• Bill Christopher

Leadership: the power of introverts - from hero to host.

There is a long continuum of personality traits. Introversion and extraversion are just two categories situated at the extreme ends of this continuum. There is also a middle ground, which is commonly referred to as “ambivert.” This concept was popularised by Carl Jung who was a Swiss psychiatrist and psychoanalyst who founded analytical psychology in the early 20th century.

We are all on this continuum and, as leaders, we can all display behaviours across this spectrum. A lot has been written over the last few decades on the bias towards extravert behaviour in all aspects of society. Susan Cain's TED talk "The Power of Introverts" and in her book, "The Power of Introverts in a World that Can't Stop Talking" describes her own experiences as an introvert in an extravert world. While appreciating the value of extravert behaviour, Cain focusses upon the need for introvert behaviours to be more valued in an increasingly complex and ever changing world. She emphasises the qualities that introversion bring to organisations and society at large.

Of course there is no simple definition of introversion but if one had to name a common characteristic it would that introverts have a rich inner life. They value gathering information and data, and often they develop the abilities and the motivation to critically analyse and reflect on the data they gather. They use reflective practice to ensure that they learn from their experiences and seek to change their behaviours and practices from their learning.

Anna Emanuelsson and Sandra Lindqvist (2014) developed a model for introverted leadership. They cited the key traits of introverted leadership as engaged listening, focussed attention, deep listening and structured and methodical working. The behaviours and style of introverted leaders included preferences to be analytical, and reflective, to create and share knowledge and to be participative and empowering through consulting, informing and supporting.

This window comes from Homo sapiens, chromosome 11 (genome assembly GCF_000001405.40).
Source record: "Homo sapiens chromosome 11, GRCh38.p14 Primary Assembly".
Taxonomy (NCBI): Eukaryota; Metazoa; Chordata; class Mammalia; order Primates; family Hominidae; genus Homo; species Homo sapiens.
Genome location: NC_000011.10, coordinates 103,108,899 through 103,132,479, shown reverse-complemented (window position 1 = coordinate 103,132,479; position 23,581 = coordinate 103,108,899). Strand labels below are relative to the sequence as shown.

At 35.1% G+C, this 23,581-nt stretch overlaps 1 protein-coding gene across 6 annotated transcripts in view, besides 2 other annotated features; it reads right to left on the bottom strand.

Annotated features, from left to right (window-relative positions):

In their influential paper, "Leadership in the Age of Complexity - From Hero to Host."

Margaret Wheatley with Debbie Frieze describe how the role of leadership has changed from "heroes" who are all knowing, make all the decisions, have all the power and occupy centralised hierarchical leadership positions to "hosts." Hosts are curious for knowledge. they are interested in who can be invited to work as contributors. What insights they may have and their perspective on the world. indeed, they demonstrate the key characteristics of introverted leadership. Wheatley and Frieze state that "Hosting Leaders demonstrate the following behaviours;

• provide conditions and group processes for people to work together.

• provide resources of time, the scarcest commodity of all.

• insist that people and the system learn from experience.

• offer unequivocal support.

• reflect back to people on a regular basis how they’re doing, what they’re

accomplishing and how far they’ve journeyed.

• work with people to develop relevant measures of progress to make their

achievements visible and valued.

Emanuelsson and Lindqvist conclude their paper with the following statements;

"One conclusion that can be drawn from the results obtained in this study is that the common perception that a leader needs to possess extroverted traits as well as charisma in order to be successful needs to be revised. Introvert traits can be as powerful as extroverted traits; the objectives will only be reached in different ways."

The outcome of the study suggests that introverted traits can be used in a very successful way in order to build a strong leadership and that introvert managers exist.

They suggest that introverted leaders use their listening skills, structured way of working and ability to stay focused as powerful tools when it comes to influencing others, conflict handling, decision making, critical analysis and strategic thinking as well as bringing clarity and calm to both subordinates and organisations. Also, the results indicate that the introvert leaders continually seek to improve themselves and their leadership and take on more extrovert traits when needed.

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Bill Christopher

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